• Yehoshua Paul

1937 - The Hobbit

1937. A busy year. In the United States, the Ohio river floods, leaving a million people homeless and 385 people dead, FDR is sworn in to a second term, and the Golden Gate Bridge opens to pedestrian traffic. In the Soviet Union, Trotskyists are executed, and the Great Purge is approved; over the next year at least 724,000 people are going to be killed, and many more will be sent to the Gulag. In Spain there is a civil war, and the German Luftwaffe enthusiastically helps out by bombing the Spanish cities of Jaen and Guernica. China and Japan are also busy; they’ve got the Second Sino-Japanese War to fight out. Finally, in the United Kingdom Neville Chamberlain becomes Prime Minister of the United Kingdom, and “Peace in our time” is just around the corner.

Less important, but possibly more interesting: Amelia Earhart and her navigator, Fred Noonan, mysteriously go missing while attempting to circumnavigate the globe, the first issue of Detective Comics is published, flying cars are invented (but fail to sell), spam (the canned meat) is invented, and J. R. R. Tolkien writes The Hobbit – arguably the second most important book in human history after the bible.

Waterman Arrowbile flying car

John Ronald Reuel Tolkien (1892-1973), CBE (Commander of the order of the British Empire), FRSL (Fellow of the Royal Society of Literature) is the father of modern fantasy and creator of hobbits.

Tolkien’s accomplishments are many, but he is best remembered for creating Middle Earth, a fully fleshed out fantasy world with its own geography, botany, religions, languages, and history. Tolkien began working on Middle Earth during the Great War. While fighting in the Battle of the Somme, he came down with trench fever and was discharged and sent back to England. During his recovery, he began to work on The Book of Lost Tales, which would serve as the future basis for The Silmarillion, the mythology of Middle Earth. After his recovery, he and his wife, Edith went for a walk in the woods where she danced for him in a clearing, an incident in which Edith briefly became the beautiful elf Luthien, in Tolkien’s imagination, and inspired the story of "Beren and Luthien”.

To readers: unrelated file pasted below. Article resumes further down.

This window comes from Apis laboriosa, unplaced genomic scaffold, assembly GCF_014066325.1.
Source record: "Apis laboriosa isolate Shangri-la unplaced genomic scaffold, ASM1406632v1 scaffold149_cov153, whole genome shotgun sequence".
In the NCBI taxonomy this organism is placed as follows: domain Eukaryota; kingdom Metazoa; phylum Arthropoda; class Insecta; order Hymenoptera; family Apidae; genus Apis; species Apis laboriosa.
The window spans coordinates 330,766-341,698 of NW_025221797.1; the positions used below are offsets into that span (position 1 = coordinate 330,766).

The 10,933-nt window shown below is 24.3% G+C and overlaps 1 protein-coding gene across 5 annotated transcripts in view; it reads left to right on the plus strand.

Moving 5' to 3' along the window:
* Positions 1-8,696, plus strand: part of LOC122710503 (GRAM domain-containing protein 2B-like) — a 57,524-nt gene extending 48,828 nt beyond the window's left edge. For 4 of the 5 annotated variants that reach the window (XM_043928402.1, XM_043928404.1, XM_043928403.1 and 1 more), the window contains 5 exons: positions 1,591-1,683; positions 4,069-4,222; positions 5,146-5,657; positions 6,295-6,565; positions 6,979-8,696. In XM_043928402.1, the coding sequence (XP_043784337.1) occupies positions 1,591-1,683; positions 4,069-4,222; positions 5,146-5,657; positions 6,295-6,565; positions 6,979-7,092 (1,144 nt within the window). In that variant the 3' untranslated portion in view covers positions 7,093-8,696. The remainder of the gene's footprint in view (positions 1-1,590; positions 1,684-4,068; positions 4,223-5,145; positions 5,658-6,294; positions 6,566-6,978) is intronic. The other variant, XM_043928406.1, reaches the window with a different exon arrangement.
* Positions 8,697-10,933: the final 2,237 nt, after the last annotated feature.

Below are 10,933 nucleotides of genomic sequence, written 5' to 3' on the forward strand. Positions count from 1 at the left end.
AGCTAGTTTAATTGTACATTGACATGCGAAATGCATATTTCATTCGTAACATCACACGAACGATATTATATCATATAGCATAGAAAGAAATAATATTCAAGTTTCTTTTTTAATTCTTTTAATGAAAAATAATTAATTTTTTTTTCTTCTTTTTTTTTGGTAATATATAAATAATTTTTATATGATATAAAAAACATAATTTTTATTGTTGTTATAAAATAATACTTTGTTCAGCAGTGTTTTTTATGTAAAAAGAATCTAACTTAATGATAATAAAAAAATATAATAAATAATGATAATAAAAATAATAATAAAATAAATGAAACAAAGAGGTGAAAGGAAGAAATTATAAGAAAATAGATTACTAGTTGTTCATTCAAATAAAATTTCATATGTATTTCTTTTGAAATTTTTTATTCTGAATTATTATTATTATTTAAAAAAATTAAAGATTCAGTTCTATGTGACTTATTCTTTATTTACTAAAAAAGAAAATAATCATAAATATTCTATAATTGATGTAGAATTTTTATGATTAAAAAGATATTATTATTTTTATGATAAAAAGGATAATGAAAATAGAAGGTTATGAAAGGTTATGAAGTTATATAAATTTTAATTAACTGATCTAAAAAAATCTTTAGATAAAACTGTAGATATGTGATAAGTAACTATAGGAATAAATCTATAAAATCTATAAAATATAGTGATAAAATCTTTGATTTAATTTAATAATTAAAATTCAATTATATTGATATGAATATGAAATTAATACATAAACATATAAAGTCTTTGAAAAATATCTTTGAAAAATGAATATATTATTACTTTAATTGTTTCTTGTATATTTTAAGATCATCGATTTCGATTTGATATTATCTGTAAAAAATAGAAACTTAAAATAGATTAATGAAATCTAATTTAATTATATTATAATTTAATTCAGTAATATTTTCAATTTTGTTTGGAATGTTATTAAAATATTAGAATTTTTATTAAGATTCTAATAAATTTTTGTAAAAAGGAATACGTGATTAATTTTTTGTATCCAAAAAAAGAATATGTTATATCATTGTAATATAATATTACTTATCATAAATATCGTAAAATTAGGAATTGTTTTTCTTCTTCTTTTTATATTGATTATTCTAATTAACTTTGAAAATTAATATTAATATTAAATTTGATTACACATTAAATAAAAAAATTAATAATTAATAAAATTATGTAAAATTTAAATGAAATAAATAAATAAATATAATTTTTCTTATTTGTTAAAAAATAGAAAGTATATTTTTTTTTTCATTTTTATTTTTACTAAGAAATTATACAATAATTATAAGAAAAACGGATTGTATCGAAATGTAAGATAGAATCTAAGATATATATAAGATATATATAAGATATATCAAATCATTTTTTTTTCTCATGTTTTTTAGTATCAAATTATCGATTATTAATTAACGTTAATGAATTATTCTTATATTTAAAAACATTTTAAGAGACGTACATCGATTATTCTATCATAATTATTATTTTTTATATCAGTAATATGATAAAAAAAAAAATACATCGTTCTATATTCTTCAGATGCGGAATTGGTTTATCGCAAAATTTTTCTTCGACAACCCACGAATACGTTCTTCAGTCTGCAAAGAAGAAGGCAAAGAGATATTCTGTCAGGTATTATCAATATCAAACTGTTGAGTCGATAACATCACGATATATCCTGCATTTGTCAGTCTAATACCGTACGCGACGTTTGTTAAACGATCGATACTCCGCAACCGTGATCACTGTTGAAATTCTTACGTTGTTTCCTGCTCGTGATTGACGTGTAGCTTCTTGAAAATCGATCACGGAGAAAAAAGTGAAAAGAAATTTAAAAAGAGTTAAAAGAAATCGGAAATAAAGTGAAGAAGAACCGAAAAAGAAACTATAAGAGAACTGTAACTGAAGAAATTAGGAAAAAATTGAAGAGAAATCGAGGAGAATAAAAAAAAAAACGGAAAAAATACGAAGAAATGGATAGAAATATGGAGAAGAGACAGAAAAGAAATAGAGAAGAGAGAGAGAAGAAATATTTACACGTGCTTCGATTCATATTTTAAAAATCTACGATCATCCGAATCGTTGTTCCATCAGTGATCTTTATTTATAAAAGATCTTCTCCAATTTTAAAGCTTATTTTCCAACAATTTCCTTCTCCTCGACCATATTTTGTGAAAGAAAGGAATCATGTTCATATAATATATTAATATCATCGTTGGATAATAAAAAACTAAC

After the war, Tolkien went into academia. He worked on the Oxford English Dictionary project, became the youngest English professor at the University of Leeds, and then a Professor of Anglo Saxon at Pembroke College. While at Pembroke he created the Elvish languages and an accompanying mythology, and in the early 1930s wrote The Hobbit for his children. By 1932, he had finished the manuscript and lent it to several friends, including C. S. Lewis (who wrote Narnia), and a student Elaine Griffiths. Griffiths lent the manuscript to Susan Dagnall who lent it to her boss, Stanley Unwin, founder of the George Allen & Unwin publishing house. Unwin paid his 10 year old son, Rayner, a shilling to read the story and write a book report on it. Rayner immensely enjoyed this experience, and after submitting some very positive feedback ("This book, with the help of maps, does not need any illustrations it is good and should appeal to all children between the ages of 5 and 9"), his father decided to publish the book – and all was good in the world.